So why isn’t empagliflozin widely prescribed for type 1 diabetics. Well, it is, in Europe. Specifically, Europeans are using SGLT-1 inhibitors (which helps absorb glucose in the gastrointestinal tract) as well as SGLT-2 inhibitors (which focus on the kidneys) for type 1 diabetics who are overweight or obese (that’s me!) In 2019, a small study in Spain saw promising results, as have larger international studies.

So why has the FDA refused to sign off on empagliflozin for Type 1 diabetics in the US?


Diabetic ketoacidosis (DKA) occurs when your body doesn’t have enough insulin to process glucose into energy. The body begins breaking down fat for fuel, producing ketones in the process. The ketones build up in the blood and begin to turn the blood acidic, which has severe and widespread health consequences. DKA was the cause of death for almost all type 1 diabetics before the development of insulin, and still leads to hospitalization and sometimes death for a significant number of diabetics (about 220k hospitalizations and 835 deaths in 2017).

The FDA is concerned that SGLT-2 inhibitors will increase the chances of DKA in patients who stop taking insulin, incorrectly take a dose (pump failure, pen failure), who become dehydrated or have another significant health issue, like infection. I am not able to find studies that show a significant increase in DKA episodes for patients with type 1 taking SGLT-2, but that’s not surprising – the experiments done have been quite small, and DKA is not a routine experience for most diabetics. What this suggests is that FDA is being cautious, concerned that the increased risk of DKA doesn’t justify the benefits of reduced blood sugars, weight loss, etc.

I found this piece, which is extremely cautious as regards use of SGLT-2 in type 1 patients to be especially helpful, because it summarized the stakes so neatly:

“Recent data from the T1D Exchange (T1DX) registry (1), which comprises leading U.S. diabetes treatment centers, show that despite the widespread availability of insulin analogs and increasing use of insulin pumps and continuous glucose monitoring systems, only about 20% of adult patients achieve the A1C target of <7% (53 mmol/mol) recommended by the American Diabetes Association (2). It is reasonable to assume that glycemic control of patients receiving care outside of major centers might be even worse… There is clearly an unmet need for noninsulin adjunctive therapies that improve glycemic control without increasing the risk of hypoglycemia or contributing to weight gain, and it is noteworthy that among nearly 50,000 pediatric and adult participants in the T1DX registry in the U.S. and the Prospective Diabetes Follow-up (DPV) registry in Germany and Austria, two large consortia of diabetes centers, adjuvant medications are being used off-label by 5.4% of participants in T1DX and 1.6% in DPV (5).”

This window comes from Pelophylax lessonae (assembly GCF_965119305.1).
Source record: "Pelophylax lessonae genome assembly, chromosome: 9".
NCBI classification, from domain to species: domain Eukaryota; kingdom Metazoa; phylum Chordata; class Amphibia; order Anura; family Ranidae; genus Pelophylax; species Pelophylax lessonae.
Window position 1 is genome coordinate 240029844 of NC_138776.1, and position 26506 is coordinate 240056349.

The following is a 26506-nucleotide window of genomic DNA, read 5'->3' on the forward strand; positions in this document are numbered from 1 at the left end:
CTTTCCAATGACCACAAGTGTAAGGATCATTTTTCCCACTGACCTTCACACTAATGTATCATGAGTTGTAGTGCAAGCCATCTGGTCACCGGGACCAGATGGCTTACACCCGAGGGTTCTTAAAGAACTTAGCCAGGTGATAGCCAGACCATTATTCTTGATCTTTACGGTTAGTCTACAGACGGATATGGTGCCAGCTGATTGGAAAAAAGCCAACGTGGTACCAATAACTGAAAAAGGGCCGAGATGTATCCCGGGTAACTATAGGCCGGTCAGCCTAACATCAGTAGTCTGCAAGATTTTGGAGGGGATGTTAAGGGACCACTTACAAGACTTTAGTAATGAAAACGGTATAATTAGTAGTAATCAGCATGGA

In other words, type 1 diabetes sucks, and most people can’t manage it within ADA’s guidelines, even with pumps, continuous glucose monitors, etc. And so an increasing number of folks are using off-label adjuvant medicines, like SGLT-2.

I wanted to write something about my positive experiences with SGLT-2 and type 1 because I simply couldn’t find another patient account on the web. I am not a doctor, certainly not an endocrinologist, and my experiences may not be your experiences. For that matter, my experiences after a few months on this regimen may be different than my experiences one month in. But, if your diabetes is in tight control, if you rarely have blood sugars above 240 mg/dl, if you’re overweight and having trouble losing weight, you might want to talk with your diabetes doc about SGLT-2 drugs.